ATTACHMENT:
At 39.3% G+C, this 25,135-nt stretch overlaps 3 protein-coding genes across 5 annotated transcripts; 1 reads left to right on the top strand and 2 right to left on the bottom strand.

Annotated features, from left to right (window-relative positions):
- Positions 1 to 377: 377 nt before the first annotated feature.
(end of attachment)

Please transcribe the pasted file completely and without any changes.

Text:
At 39.3% G+C, this 25,135-nt stretch overlaps 3 protein-coding genes across 5 annotated transcripts; 1 reads left to right on the top strand and 2 right to left on the bottom strand.

Annotated features, from left to right (window-relative positions):
- Positions 1 to 377: 377 nt before the first annotated feature.